comic song had a silly, rollicking chorus
in which the company ail joined with as
much earnestness .is though their lives
depended upon their doing so.
" Tra-la-la-trn-la In
Tm-ln-li—and that will do."
And then supper. Such a supper!
j Roast turkey, cranberry sauce, mince
Pj*. crisp celery, home-made bread,
pickles, tongue, stewed oysters, candles
and wax dolls (the dolls beside the chil
dren's plates.) And when we wire all
through and back to the parlor again,
sitting in a balf-chcle around the grate
flr cur of fragrant tea or coffee in
every hand, Widow Winterpippin, who
sat in the renter of the half-circle, said:
" And now, if no one has any objection,
I would like to tell you a wonderful
dream I had last night."
"Any objection!" "No, indeed!"
" Delighted to bear UP from all sides.
And, while the Summer baby crowded
itself to sleep in Us mother's arms, and
Die Rosebuds, on the floor at their
father's feet—each with a new doll
clasped to their breast—drooped their
shining heads until they sank upon the
pillows Nannie had thoughtfully placed
near them, the chairs in the half-circle
were drawn closer and all eyes were
fastened on the Widow Winterpippin's
sunny face.
" 1 went to bed last night,*' began the
widow, in alow votes, " very tired."
"I should think so," said every
woman listener.
" And I began to dream directly.
And everybody in this house wan in
that dream," tho widow went on. " Yes,
children and all. I thought it was
Christmas night, just as it is now, and
Nannie and 1 were waiting, just ns wo
did to-night, for the company to arrive'.
And they began to arrive as the clock
struck seven. First came Mr. and Mrs.
Rose and the rosebuds, looking so smil
ing and liappv that I said at once,
4 You have good news to tell me.'
44 4 Mrs. McChilly—doar, kind Mrs.
MeChilly—(Mrs. McChilly sat bolt up
right in her chair and closed Iter lips
firmly as her name was mentioned), has
paid the doctor's bill,' Mrs. Rose began,
4 And promised, she having so many
business acquaintances, to look out for a
situation for me,' Baid Mr. Rose. 4 And
she is going to love us and be our friend
always us long as we are good, said the
children, beginning to sing the Sweet
By-and-Bye so loudly that we did not
hear Mr. Aubrey come in; but there he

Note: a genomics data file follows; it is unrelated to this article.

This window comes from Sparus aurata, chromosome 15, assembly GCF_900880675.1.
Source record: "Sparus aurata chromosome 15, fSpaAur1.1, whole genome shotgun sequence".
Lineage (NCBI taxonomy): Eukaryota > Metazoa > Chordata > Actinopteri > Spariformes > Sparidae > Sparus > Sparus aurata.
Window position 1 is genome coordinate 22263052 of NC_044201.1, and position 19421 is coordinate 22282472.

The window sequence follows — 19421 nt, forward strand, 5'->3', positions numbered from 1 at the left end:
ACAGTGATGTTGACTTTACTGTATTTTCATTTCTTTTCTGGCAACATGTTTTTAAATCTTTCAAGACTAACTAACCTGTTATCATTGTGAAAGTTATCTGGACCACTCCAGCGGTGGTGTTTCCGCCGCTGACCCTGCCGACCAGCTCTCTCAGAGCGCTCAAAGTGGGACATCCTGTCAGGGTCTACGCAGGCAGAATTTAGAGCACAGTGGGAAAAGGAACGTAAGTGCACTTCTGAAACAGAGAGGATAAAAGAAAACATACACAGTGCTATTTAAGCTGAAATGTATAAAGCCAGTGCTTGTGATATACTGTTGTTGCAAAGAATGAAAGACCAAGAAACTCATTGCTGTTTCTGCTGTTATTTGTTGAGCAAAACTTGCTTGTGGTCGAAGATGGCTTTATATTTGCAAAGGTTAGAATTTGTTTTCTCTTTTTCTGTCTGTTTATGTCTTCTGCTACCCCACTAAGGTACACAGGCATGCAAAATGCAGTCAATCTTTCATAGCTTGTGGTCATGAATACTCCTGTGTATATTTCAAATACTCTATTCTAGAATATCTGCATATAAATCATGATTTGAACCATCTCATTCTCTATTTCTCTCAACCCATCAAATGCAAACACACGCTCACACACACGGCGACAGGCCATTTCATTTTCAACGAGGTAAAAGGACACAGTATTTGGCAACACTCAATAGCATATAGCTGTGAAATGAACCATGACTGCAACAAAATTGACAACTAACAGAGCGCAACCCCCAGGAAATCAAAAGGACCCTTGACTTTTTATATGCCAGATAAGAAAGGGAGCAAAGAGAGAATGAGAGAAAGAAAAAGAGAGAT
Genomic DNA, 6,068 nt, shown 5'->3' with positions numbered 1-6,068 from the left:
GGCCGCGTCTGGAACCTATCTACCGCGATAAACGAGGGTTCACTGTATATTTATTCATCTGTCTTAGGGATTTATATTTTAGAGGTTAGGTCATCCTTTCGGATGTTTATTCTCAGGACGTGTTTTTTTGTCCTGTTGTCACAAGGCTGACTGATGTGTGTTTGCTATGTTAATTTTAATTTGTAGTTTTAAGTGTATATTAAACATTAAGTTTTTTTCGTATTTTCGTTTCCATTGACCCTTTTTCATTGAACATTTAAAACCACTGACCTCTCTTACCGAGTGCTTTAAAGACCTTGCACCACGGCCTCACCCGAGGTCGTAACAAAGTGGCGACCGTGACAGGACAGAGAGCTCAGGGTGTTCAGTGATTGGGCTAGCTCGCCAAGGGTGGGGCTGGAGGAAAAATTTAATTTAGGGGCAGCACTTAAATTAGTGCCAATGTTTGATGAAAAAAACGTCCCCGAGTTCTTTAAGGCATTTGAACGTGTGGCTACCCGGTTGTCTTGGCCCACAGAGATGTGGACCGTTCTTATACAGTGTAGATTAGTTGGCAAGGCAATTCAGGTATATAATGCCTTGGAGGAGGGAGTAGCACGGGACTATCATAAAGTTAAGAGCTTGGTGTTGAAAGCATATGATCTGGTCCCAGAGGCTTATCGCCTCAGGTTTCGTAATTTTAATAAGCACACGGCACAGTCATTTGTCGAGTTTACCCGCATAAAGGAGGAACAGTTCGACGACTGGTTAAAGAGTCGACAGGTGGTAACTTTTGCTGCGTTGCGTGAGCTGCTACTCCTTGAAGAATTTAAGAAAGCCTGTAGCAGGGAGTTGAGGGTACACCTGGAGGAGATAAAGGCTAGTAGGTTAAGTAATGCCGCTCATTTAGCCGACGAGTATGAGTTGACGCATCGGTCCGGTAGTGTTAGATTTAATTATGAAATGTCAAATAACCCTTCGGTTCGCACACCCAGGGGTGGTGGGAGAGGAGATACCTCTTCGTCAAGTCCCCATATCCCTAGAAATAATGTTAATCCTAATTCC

wus, his face glowing and his eyes spark
ling (Mr. Auoroy was the grandson with
whom Mrs. McChilly had quarreled);
and he cried out, 4 God bless her! my
mother's mother. I knew she couldn't
stay mad long. She's forgiven me and
kissed Alice. (Alice was the young
girl witli whom he had fallen in love
without the old lady's permission.)
44 And all ot a sudden there was Mrs.
McChilly among them, being welcomed
witli loving words and hugs and smiles
—the eldest rosebud haa n glass of
lemonade ready for her—and saying,
4 l)car, dear, what is a little money to
gratitude and affection li.kc this?'
"'Nothing,' answered Mr. Summer,
who was there all of a sudden, too,
with his wife and baby, looking its
handsome us he did when I first saw
him nearly two years ago, and its for
Mrs. Summer, her eyes were like stars
and her cheeks like roses, and she stole
softly to my side, while he was toasing
the baby ana singing a merry song to
it, and whispered: 4 A promise has been
my Christmas gift, a promise worth all
the gold and jewels in the world.' And
then Susie Bracket danced in and slyly
held ur> a letter from somebody far
away, that I might see and rejoice with
her. And Nathaniel—what a ridiculous
Eart of tho dream that about Nathaniel
tracket was. Really, I don't think I
| can tell it."
44 Oh. but you must, I cried.
44 Indeed you must," they all cried.
"Well, it I must, I must," said the
widow, with a sweet, little nervous
laugh. 44 1 thought Nathaniel followed
me Into the d'ning-room, where I had
gone to take a last look at the supper
table—ob, it's too ridiculous."
44 Nothing of the sort," said Mr. Sum
mer. 44 1 don't believe it. I've no doubt
1 it was the most sensible tiling Nathaniel
i ever did—in a dtcam."
44 And please go on," begged his wife,
j 44 And he took my hand, the widow
j went on, "andsaid—oh! I i-an'tteil you
all I dreamed he said, but lie ended by
'saying: 'And so, of course, I must
I think of you no longer—a poor, crip
pled fellow like me." And f said —"
44 4 If you have lost} our arm—your
right arm,' " the widow calmly pro
i needed, " 4 you haven't lost your head,
i and that head, as f happen to know, cun
j tainod the usual, perhaps a little more
' than the usual, amount of brains, and if,
as I hour, a thousand or two will give
1 you an interest in Tom Allen's business,
i why what is to prevent me, having a lit
i tie money at my command and no one
to take care of but myself, lending it to
you—for the sake ol your sister, of
whom lam vTy fond? Or if you won't
I look at it in that way, why can't I be
come a partner, a very, si lent one and
you manage forme, taking a fair equiva
lent for your services?" And that s the
; end *
44 NeverT' shouted Nat, springing from
his chair once more and taking a few
steps toward Iter, "The dream
ended in that way, Nnthnnic! made some
further remark.l'm sure lie did."
44 1 believe he did," said the widow,
knitting her pretty brows, though in
thought, while a rosy blush overspread
her face, 44 but dreams grow so shadowy